As automation inserts into internal and external recruitment tasks, is automation skipping over International labor law compliance? Globally, labor laws change and are enforced quickly. Until automation is tied directly into in-country municipalities, lawful compliance shields are the only method to properly pay workers outside of your border. – Louis B. Calamaras
“The war for talent is fast outwitting recruiters, thanks to the changing landscape of the talent economy. From increasing restrictions on offshoring to the rise of a contingent workforce, a number of new challenges are being thrown to recruiters. They must turn to technology to be able to tap into the gig economy workforce which comprises of part-time workers, contract workers, freelancers and others. How to make the most of this unique workforce, with their unique needs, seems to be the top-priority question bothering recruiters.
The answer seems to lie in technology automation of recruitment tasks. In fact, a recent report of a Bullhorn Engage conference survey said that 67% of recruiting pros believe automation will promote top talent by freeing them up from tasks such as scheduling and screening candidates. 33% said that they planned to replace a portion of their staff with technology to reduce administrative costs. Clearly, technology is playing a larger role in recruitment with each day. This is a must, considering the gig economy is on the rise.
The way recruiters view talent needs to change. A more open and accepting mindset towards independent workers needs to be ingrained. More importantly, the HR Technology used for recruitment must also factor in this change. We see a lot of recruitment tools and systems for full-time workers, but hardly any for the onboarding, engagement, learning, and career planning of contingent workers.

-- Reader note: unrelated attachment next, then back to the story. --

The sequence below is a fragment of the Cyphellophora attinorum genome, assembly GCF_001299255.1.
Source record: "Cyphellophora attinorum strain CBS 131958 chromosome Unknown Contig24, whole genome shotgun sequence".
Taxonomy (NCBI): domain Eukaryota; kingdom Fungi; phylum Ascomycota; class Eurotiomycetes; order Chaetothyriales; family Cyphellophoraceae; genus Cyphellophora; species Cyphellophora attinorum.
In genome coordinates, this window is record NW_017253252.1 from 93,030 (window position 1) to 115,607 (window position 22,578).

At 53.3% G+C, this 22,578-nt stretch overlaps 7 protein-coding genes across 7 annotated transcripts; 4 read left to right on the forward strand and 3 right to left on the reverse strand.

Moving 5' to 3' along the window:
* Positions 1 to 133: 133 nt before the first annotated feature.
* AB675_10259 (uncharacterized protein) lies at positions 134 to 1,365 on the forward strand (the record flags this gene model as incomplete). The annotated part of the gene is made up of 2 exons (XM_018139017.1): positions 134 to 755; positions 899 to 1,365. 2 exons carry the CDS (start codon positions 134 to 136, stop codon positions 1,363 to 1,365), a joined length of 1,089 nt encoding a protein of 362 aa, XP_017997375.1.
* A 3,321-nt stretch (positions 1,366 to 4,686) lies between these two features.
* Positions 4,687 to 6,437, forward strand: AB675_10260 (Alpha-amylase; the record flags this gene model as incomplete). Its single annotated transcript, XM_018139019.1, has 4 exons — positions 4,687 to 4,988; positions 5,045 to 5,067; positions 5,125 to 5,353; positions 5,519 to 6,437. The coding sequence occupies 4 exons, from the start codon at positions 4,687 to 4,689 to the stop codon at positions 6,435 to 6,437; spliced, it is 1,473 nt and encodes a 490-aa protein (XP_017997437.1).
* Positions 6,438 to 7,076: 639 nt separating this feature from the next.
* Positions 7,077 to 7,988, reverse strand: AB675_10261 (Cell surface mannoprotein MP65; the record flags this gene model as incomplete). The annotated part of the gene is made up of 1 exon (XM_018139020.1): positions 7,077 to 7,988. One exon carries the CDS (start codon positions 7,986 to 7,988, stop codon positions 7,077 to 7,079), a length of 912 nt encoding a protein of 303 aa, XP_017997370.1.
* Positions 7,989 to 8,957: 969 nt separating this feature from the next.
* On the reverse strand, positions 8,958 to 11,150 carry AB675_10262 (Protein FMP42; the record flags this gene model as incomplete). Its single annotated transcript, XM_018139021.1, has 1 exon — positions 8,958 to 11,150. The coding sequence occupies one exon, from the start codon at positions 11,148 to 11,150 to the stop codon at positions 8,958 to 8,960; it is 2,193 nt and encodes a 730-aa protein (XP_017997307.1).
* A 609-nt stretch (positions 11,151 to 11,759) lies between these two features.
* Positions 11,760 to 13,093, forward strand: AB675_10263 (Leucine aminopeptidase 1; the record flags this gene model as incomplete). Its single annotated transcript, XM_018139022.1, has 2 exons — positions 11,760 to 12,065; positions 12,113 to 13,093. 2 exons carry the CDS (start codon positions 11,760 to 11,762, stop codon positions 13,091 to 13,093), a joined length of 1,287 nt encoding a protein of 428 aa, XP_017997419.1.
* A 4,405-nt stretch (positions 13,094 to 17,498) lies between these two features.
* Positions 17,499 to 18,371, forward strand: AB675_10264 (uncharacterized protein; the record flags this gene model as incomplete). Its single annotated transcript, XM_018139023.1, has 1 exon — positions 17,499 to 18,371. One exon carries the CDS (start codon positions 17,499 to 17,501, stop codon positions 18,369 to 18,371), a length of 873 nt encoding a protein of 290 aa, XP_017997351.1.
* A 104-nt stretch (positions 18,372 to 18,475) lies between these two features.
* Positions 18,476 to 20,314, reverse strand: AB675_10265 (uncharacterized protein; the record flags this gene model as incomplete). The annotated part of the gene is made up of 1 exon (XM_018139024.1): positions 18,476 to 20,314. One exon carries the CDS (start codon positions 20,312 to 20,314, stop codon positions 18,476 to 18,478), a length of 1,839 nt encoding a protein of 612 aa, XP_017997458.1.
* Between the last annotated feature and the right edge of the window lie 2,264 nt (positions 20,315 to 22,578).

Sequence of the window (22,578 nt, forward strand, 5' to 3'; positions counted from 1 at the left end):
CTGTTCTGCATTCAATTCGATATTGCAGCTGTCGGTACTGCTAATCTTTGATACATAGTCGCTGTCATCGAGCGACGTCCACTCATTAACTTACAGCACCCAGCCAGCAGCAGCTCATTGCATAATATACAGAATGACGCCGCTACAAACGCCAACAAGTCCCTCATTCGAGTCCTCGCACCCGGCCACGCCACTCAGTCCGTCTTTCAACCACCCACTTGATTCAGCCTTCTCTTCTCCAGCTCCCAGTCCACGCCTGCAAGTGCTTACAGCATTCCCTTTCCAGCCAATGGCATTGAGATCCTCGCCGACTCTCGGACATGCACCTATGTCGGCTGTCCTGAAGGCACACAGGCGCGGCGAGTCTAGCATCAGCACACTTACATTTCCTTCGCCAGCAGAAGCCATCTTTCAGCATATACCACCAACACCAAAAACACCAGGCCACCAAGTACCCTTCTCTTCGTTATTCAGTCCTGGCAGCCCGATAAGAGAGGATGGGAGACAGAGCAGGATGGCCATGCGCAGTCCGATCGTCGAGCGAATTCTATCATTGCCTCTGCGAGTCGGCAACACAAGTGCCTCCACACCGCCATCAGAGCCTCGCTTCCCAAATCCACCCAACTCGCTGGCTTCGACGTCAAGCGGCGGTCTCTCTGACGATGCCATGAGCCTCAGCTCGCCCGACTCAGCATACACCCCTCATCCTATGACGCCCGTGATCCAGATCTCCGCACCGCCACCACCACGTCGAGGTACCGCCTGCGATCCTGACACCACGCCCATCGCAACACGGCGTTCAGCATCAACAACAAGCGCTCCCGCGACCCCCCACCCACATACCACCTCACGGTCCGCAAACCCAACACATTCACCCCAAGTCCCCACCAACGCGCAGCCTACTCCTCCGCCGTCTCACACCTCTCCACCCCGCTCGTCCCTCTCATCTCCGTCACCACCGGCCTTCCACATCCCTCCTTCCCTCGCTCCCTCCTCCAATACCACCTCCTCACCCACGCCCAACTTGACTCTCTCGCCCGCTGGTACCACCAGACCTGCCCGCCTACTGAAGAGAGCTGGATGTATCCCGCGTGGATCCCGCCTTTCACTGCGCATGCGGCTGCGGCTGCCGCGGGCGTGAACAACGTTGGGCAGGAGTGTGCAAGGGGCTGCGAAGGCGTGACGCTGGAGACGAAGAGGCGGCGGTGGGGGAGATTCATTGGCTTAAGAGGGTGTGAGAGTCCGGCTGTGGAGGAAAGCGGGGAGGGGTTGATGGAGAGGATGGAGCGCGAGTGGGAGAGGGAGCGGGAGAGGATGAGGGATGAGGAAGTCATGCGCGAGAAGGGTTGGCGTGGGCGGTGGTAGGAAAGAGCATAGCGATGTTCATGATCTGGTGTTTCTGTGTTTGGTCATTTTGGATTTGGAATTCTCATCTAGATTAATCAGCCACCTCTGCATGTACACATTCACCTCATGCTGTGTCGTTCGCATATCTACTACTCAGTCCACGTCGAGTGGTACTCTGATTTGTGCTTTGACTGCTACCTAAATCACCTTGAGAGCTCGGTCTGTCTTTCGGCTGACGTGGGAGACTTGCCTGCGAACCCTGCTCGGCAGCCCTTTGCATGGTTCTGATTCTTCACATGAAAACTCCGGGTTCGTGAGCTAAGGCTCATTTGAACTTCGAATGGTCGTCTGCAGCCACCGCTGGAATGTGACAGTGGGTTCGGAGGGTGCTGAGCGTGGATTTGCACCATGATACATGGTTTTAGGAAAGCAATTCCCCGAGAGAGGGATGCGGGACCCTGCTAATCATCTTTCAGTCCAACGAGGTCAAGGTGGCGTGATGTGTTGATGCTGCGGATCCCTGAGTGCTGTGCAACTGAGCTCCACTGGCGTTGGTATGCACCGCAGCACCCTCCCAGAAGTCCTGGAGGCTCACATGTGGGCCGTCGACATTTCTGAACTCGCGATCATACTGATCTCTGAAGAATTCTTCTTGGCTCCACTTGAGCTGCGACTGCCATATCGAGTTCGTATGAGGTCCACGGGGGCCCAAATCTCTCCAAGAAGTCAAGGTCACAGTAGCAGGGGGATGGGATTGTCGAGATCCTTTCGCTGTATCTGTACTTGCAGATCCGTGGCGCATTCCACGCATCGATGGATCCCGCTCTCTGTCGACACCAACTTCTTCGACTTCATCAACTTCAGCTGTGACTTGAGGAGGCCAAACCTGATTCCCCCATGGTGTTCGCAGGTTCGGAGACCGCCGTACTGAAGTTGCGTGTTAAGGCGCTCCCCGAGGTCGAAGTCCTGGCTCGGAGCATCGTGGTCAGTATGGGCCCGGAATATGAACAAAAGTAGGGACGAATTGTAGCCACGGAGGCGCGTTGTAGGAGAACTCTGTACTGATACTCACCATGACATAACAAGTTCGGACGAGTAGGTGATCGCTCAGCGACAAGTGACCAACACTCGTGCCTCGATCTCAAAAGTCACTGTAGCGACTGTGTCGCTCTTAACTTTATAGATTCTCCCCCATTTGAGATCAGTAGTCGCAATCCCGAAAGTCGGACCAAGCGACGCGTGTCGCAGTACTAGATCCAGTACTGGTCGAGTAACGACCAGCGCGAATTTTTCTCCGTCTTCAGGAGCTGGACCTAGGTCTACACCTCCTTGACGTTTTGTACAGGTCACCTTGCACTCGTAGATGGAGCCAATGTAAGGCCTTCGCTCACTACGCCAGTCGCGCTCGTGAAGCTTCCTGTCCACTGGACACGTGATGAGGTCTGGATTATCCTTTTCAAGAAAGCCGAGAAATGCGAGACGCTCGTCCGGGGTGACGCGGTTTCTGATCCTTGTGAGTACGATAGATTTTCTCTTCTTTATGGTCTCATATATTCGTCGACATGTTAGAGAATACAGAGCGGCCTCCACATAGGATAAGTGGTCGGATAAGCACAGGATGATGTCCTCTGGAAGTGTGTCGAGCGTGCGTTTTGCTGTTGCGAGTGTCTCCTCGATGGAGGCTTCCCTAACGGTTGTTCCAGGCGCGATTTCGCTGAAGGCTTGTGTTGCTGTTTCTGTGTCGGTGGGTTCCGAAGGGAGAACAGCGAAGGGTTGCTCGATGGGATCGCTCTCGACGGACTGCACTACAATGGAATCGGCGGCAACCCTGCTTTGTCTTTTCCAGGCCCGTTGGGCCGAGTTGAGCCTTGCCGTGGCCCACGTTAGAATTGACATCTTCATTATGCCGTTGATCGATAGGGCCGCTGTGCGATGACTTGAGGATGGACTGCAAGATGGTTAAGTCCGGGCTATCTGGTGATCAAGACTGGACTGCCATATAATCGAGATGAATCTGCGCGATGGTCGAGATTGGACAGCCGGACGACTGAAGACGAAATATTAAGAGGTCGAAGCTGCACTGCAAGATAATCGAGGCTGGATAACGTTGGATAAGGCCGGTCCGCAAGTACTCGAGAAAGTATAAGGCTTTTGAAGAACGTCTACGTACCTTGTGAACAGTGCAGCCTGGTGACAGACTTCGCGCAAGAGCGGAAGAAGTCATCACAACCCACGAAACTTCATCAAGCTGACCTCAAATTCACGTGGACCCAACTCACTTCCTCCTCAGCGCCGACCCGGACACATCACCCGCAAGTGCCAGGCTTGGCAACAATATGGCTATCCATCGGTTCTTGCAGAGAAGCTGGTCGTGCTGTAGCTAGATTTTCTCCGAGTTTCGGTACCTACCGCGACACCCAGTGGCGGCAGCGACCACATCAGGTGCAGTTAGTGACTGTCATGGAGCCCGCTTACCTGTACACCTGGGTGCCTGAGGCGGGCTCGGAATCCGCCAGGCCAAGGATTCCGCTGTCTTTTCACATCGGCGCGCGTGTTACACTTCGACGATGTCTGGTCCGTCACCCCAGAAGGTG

This state of affairs is a stark contrast to the reality of today. A survey by the McKinsey Global Institute found that about 20-30% of the global working-age population perform some type of independent work regularly. In the US, this number is said to be about 34% of the working population, according to Intuit. This is a significant chunk, and both employers and HR Technology companies must wake up to the fact that recruitment processes and technologies must include this workforce.
The solution is to think of recruitment as a sales function. As a recruiter, you are after all selling the organizational brand. To cater to the gig economy, this means creating a distinct employer value proposition—one that caters to the values of the gig workforce. This means presenting job roles and culture that espouses freedom, independent accountability, entrepreneurial mindset, etc. Technology can help in profiling of these unique candidates (or potential candidates) and help track and source from hidden talent sources such as returning mothers and returning entrepreneurs. Data can be used effectively to unleash opportunities for talent search. It is all about recruiters and HR strategists realizing that the gig economy is here to stay and the sooner they align HR systems and processes to this reality, the better they stand to gain.”
The above article was originally posted on HR Technologist July 14, 2017. Click here to see the original posting.
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